Panel examines state's high incarceration rate
BELOIT--A panel discussion at Beloit College will focus on the state's high incarceration rate and what can be done to reduce it.
WISDOM, a network of faith-based community groups in Wisconsin, has started the 11x15 Campaign for Safer Healthier Communities that aims to cut Wisconsin's prison population in half by the end of 2015.
WISDOM's Executive Director David Liners will moderate the discussion from 7 to 8:30 p.m. Wednesday, Feb. 26, in Wilson Theatre of Mayer Hall.
The program, “Incarceration Epidemic: Crisis in Wisconsin,” is free and open to the public.
Speaking on the panel will be Regina Dunkin, member of the Rock County Criminal Justice Coordinating Council; Robert Spoden, Rock County sheriff; Charles Westerberg, Beloit College associate professor of sociology; and Erick Williams, program manager for Community Action's transitional jobs and fatherhood programs.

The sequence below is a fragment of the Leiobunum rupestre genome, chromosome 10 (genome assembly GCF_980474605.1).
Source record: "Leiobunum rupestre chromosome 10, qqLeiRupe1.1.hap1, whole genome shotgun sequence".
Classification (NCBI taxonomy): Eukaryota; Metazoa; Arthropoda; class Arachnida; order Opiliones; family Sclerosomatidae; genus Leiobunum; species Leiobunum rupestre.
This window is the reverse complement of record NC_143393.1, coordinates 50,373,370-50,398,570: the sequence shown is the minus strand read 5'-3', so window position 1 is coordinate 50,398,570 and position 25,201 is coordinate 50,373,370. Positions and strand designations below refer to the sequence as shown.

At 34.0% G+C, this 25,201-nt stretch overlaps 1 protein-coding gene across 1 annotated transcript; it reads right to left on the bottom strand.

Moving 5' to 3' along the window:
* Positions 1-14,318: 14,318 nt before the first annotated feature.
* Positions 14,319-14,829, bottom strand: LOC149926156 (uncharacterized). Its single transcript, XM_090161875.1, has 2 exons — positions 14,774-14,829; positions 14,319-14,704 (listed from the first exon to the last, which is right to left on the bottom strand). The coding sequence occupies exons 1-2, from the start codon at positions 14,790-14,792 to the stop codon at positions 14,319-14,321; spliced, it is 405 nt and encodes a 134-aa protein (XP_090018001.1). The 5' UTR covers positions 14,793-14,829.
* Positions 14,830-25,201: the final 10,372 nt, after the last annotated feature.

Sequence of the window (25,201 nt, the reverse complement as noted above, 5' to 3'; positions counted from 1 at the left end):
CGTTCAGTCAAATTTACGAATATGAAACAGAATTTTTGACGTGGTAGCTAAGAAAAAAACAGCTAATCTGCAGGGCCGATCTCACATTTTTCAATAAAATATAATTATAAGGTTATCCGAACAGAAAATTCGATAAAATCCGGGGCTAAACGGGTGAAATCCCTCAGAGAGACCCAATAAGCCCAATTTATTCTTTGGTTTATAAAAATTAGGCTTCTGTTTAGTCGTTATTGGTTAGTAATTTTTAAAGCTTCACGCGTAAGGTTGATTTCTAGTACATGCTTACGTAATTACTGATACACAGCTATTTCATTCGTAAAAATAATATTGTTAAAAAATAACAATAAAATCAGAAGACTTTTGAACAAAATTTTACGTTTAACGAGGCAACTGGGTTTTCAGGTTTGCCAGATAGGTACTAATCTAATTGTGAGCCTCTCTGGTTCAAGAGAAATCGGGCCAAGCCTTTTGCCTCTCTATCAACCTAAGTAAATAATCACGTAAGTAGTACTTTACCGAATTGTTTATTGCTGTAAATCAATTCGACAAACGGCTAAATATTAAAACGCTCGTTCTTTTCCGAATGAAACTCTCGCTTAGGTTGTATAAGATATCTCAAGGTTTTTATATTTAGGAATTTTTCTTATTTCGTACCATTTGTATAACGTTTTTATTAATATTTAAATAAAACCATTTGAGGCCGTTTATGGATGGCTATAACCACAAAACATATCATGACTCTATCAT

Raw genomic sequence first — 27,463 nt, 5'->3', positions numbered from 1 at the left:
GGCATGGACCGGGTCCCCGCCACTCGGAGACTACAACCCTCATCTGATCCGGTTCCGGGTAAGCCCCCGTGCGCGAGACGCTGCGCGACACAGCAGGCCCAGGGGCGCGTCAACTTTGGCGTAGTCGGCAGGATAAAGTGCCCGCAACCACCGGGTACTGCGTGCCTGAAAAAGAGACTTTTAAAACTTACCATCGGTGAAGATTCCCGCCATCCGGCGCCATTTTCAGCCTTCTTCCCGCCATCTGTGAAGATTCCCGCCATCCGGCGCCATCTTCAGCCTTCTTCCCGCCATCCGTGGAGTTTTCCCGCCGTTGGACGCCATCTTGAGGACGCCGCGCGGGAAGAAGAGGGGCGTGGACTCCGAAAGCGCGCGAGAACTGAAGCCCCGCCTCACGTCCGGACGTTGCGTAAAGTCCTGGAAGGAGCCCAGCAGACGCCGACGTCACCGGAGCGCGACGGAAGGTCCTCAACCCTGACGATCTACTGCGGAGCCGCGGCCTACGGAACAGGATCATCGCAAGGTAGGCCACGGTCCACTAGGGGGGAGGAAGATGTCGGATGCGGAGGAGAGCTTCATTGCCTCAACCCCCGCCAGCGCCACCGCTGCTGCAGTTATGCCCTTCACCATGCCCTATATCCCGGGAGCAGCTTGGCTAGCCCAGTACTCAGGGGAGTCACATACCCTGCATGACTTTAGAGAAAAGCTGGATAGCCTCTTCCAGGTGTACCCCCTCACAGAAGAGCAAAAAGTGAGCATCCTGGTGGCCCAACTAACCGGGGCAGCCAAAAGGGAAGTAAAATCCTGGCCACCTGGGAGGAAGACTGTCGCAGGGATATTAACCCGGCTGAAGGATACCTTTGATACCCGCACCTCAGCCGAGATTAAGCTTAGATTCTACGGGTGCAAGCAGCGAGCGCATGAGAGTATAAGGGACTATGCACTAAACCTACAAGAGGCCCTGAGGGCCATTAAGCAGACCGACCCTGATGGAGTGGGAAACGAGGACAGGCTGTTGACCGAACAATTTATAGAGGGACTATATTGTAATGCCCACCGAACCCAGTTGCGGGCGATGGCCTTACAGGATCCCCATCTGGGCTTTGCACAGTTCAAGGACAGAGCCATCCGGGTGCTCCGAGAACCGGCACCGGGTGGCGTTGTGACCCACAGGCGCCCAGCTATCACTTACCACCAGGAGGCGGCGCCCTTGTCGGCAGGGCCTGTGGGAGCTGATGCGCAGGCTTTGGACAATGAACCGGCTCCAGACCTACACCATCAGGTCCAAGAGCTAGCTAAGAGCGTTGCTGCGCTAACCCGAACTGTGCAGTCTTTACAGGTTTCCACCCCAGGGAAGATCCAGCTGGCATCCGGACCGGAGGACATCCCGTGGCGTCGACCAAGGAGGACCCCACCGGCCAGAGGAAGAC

Speakers will talk about effective alternatives to jail, including drug treatment courts, mental health courts and day report centers.
Beloit College's student interfaith group, Better Together, and Justice Overcoming Borders, a local faith-based community-organizing group, are sponsoring the discussion.
Wisconsin's demographics are similar to Minnesota, yet Wisconsin has twice as many people in prisons, and the state also spends twice as much, organizers say.
In addition, Wisconsin is the worst state for incarcerating black males.
A study released last year by researchers at the Employment and Training Institute at UW-Milwaukee shows that 12.8 percent of the state's African-American men are behind bars in state prison or local jails. The national average is 6.7 percent. The Wisconsin rate for white men is 1.24 percent.
Numbers are based on information from the 2010 U.S. Census.